We just received a 30 day final notice for a property that once was our primary residence in Minnesota. We are in Nevada. We are wondering if we should work with a lawyer to protect our interests and if so, can work with one in our current state or if we need to work with one in our former state? Doing some research, some say declare bankruptcy so the lender cannot come after us in the future--others say let the foreclosure go through on its own. We cannot afford the property in the other state and have fallen behind on payments. We came to our new state for a new employment opportunity for my spouse. We are currently renting in our new state.
The Home is listed for sale with no offers to date. I have talked with the lender over the last three months informing them of the reason why we cannot make payments and have submitted paperwork with them in the event a short sale goes through. They do not have programs for us other than adjusting our mortgage and we would need to resubmit the same paperwork we already gave them. We considered renters but thought if an offer came through it would be too inconvenient.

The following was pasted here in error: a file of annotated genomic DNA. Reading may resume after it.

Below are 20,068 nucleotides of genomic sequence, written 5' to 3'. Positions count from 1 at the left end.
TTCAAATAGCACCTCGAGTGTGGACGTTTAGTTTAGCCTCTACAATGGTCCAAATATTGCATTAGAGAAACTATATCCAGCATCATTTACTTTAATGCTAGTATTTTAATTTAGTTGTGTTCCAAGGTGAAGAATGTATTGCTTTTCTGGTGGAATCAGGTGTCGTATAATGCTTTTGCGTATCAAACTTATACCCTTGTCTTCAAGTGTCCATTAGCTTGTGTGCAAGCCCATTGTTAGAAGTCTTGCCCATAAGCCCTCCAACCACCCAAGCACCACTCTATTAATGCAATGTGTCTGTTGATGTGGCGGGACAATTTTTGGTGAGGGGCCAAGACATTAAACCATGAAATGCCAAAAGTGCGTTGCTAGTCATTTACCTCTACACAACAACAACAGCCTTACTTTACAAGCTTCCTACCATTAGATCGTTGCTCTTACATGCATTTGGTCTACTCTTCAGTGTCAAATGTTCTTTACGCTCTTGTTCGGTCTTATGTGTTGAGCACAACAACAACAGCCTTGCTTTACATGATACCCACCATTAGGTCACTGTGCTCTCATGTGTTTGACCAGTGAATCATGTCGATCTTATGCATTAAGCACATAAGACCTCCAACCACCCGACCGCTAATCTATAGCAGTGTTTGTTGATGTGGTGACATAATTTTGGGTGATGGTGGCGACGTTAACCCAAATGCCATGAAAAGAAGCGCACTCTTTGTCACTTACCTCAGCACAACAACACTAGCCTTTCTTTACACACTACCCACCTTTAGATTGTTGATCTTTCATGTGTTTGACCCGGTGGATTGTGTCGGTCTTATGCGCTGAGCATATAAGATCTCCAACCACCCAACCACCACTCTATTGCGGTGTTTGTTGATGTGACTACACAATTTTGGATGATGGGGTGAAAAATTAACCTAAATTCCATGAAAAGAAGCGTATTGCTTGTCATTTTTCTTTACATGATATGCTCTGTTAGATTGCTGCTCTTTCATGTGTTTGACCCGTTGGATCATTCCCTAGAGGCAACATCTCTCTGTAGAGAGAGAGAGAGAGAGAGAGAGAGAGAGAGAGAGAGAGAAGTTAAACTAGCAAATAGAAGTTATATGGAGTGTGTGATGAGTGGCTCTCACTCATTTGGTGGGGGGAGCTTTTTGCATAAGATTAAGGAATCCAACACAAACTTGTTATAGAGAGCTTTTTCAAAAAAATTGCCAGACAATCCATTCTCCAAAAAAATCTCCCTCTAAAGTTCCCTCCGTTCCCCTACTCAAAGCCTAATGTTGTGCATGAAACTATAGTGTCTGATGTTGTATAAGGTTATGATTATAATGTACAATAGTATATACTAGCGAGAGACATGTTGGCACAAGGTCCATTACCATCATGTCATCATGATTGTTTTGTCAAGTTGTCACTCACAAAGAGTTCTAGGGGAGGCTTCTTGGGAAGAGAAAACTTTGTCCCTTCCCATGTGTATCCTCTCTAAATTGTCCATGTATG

1 Answer from Attorneys
MOST (but not all) conventional mortgages are foreclosed by advertisement with a 6 month period of redemption. When that occurs, the lender cannot pursue you for a deficiency. So, you lose the home, you lose your investment, but you do not owe additional money.
However, if you had a second mortgage, the second mortgage becomes, in effect, unsecured when the first mortgage forecloses, so they are very likely to sue you.
As far as bankruptcy, if you have lived in Nevada 3+ months you should be eligible to file out there.